zaterdag 11 juli 2009

Arabisch-islamitisch Egypte is tegen idee Joodse staat Israel

Het is niet aan Moebarak om op te geven over Egyptes goede behandeling van minderheden. Naast vele klachten van onderdrukking van de koptische christenen, heeft Egypte op een handvol na alle Joden het land uitgepest, verjaagd en verdreven, met achterlating van al hun bezittingen. Lees hier een persoonlijk verslag van een Joodse vluchteling uit Egypte: My Personal Exodus


[Dr. Aaron Lerner - IMRA:

"Don't you have Arab citizens in Israel?" he asks. "You want to turn Israel into a Jewish state only? That's very bad. I'm telling you, it's a serious mistake which will harm you. A Jewish state will become the target of all terrorists. An open state, on the other hand, is a different matter. Look at us in Egypt: We have Muslims, Christians, Copts and Jews."

And what is Egypt?

Take a look at this translation of their constitution as provided by the Egypt State Information Service (SIS):

Constitution of The Arab Republic of Egypt
Article 1
The Arab Republic of Egypt is a democratic state based on citizenship. The Egyptian people are part of the Arab nation and work for the realization of its comprehensive unity.
Article 2
Islam is the religion of the state and Arabic its official language. Principles of Islamic law (Shari'a) are the principal source of legislation.

Oops. ]

Mubarak: Israel canceled Shalit deal at last minute
In exclusive Yedioth Ahronoth interview, Egyptian president blames Jewish state for failure of talks at end of Olmert's tenure as prime minister, which he says led Hamas to toughen its demands. He expresses his confidence, however, that matter will be resolved soon
Egyptian President Hosni Mubarak believes Gilad Shalit will return home soon. Speaking in an exclusive interview to Yedioth Ahronoth correspondent Smadar Peri, published Friday, he blames Israel for the failure of the talks aimed at securing the kidnapped soldier's release which were held at the end of former Prime Minister Ehud Olmert's tenure.

"You could have finalized the Shalit deal four or five months ago," the Egyptian president says. "A number of conditions were set for a deal and we were already on the verge of finalizing and executing the first stage, but at the last minute you changed your mind at once, and the whole thing died. You caused the other side to toughen its stand and demand more prisoners."

According to Mubarak, whose country is the chief negotiators in Israel's indirect negotiations with Hamas for a prisoner exchange deal, "I really believe the matter is about to be resolved soon, but I cannot commit to an exact date."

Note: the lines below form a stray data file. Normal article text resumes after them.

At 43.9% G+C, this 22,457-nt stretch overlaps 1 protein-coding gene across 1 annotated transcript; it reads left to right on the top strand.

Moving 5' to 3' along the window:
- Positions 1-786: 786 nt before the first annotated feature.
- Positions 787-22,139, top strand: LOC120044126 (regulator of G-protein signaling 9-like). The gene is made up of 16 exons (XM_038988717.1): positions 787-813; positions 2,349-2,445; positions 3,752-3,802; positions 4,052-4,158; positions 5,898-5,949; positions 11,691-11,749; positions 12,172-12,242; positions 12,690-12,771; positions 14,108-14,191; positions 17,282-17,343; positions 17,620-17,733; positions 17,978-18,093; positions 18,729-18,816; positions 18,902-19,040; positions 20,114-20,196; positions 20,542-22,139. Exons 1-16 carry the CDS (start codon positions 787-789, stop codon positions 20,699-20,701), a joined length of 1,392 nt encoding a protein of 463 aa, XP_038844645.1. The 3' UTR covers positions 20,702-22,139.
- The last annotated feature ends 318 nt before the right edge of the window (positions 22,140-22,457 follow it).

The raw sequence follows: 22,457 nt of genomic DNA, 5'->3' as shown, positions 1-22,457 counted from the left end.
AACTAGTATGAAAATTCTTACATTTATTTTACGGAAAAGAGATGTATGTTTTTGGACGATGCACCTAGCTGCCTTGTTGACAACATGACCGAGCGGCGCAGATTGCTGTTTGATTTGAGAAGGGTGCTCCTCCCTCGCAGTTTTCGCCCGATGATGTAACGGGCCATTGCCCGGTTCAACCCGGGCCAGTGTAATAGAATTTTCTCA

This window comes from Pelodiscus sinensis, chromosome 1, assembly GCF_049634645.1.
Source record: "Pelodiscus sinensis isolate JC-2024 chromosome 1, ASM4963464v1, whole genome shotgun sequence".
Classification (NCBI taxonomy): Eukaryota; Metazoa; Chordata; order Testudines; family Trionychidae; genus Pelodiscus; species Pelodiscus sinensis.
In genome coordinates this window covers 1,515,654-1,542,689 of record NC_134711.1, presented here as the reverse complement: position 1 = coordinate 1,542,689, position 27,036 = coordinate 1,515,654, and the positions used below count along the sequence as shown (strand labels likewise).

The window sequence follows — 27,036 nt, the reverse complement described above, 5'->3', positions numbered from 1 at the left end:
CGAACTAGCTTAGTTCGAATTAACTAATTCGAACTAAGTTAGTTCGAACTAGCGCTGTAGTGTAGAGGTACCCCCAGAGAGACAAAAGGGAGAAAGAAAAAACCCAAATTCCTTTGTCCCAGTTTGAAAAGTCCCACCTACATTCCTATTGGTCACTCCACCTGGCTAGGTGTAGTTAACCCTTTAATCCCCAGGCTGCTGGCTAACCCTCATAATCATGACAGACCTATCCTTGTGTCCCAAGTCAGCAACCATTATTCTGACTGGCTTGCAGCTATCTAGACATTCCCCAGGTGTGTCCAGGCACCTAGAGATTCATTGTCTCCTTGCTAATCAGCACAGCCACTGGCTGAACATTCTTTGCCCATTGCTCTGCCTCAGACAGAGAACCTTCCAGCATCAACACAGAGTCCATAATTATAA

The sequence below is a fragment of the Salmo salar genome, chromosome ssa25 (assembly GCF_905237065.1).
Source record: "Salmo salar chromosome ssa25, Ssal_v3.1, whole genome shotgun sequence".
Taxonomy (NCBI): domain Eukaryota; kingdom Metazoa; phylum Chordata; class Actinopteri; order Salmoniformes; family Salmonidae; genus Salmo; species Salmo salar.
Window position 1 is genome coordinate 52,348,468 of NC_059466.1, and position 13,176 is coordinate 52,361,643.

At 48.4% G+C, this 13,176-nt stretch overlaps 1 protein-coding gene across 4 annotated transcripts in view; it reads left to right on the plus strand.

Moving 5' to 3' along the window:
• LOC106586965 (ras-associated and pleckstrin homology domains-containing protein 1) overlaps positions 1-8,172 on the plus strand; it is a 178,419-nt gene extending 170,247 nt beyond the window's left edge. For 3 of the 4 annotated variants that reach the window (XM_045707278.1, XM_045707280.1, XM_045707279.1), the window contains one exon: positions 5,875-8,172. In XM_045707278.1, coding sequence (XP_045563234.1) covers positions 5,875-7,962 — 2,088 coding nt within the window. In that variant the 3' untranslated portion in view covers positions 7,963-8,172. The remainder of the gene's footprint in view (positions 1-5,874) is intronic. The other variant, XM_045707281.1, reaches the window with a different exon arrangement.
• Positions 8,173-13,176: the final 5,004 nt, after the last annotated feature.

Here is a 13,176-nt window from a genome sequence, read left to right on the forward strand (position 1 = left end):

And what about Shalit's condition? "As far as I know," the Egyptian president says, "Gilad Shalit's condition is good, he is treated well and is safe and sound. The moment a deal is reached he will be handed over to us in Egypt, until Israel releases all the Palestinian prisoners. When this happens, Shalit will return home."

In the interview, Mubarak also warns Prime Minister Benjamin Netanyahu that he will not accept a compromise on a Palestinian recognition of a Jewish state.

"Don't you have Arab citizens in Israel?" he asks. "You want to turn Israel into a Jewish state only? That's very bad. I'm telling you, it's a serious mistake which will harm you.

"A Jewish state will become the target of all terrorists. An open state, on the other hand, is a different matter. Look at us in Egypt: We have Muslims, Christians, Copts and Jews."

Willen de Palestijnen een staat?

Dit artikel gaat vreemdgenoeg niet in op de positie van president Abbas en zijn regering op de Westoever. In mijn ogen heeft ook hij geen afstand genomen van 'de revolutionaire droom van de bevrijding van het gehele land.' Vandaar dat hij weigert om Israel als het nationale thuis van het Joodse volk te erkennen, en vandaar dat hij ieder compromis afwijst en vasthoudt aan het 'recht op terugkeer' van alle nakomelingen van de Palestijnse vluchtelingen, en vandaar dat in door de PA gecontroleerde media geweld tegen Israel wordt verheerlijkt, en ook Abbas dit alleen om taktische redenen zegt af te wijzen.

Ynetnews / July 8, 2009
They don't want a state
Researchers increasingly argue that Palestinians uninterested in statehood
by Sever Plocker
Published: 07.08.09, 17:54,7340,L-3743297,00.html